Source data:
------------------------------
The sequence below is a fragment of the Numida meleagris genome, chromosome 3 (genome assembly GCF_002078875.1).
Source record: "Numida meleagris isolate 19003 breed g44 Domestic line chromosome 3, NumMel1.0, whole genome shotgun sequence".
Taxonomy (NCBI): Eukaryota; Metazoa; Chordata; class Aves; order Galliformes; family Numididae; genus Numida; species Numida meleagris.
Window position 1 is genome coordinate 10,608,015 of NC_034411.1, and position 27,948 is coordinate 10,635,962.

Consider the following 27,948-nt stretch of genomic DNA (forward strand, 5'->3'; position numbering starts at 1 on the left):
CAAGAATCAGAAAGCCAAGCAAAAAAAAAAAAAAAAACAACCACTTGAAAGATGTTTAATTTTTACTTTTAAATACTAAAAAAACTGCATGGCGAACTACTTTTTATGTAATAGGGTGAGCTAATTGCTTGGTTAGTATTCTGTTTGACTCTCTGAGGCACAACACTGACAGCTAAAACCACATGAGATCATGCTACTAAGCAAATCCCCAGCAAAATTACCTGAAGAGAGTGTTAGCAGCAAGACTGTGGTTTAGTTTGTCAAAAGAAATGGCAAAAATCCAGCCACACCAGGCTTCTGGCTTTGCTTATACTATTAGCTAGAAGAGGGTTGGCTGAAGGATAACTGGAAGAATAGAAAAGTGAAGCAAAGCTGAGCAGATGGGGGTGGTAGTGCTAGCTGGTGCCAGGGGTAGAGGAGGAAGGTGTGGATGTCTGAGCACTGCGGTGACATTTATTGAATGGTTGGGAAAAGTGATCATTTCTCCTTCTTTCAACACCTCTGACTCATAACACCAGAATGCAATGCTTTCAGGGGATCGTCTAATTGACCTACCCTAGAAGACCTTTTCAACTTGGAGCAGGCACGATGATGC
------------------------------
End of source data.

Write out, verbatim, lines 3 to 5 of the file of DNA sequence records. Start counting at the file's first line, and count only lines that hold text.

Taxonomy (NCBI): Eukaryota; Metazoa; Chordata; class Aves; order Galliformes; family Numididae; genus Numida; species Numida meleagris.
Window position 1 is genome coordinate 10,608,015 of NC_034411.1, and position 27,948 is coordinate 10,635,962.

Consider the following 27,948-nt stretch of genomic DNA (forward strand, 5'->3'; position numbering starts at 1 on the left):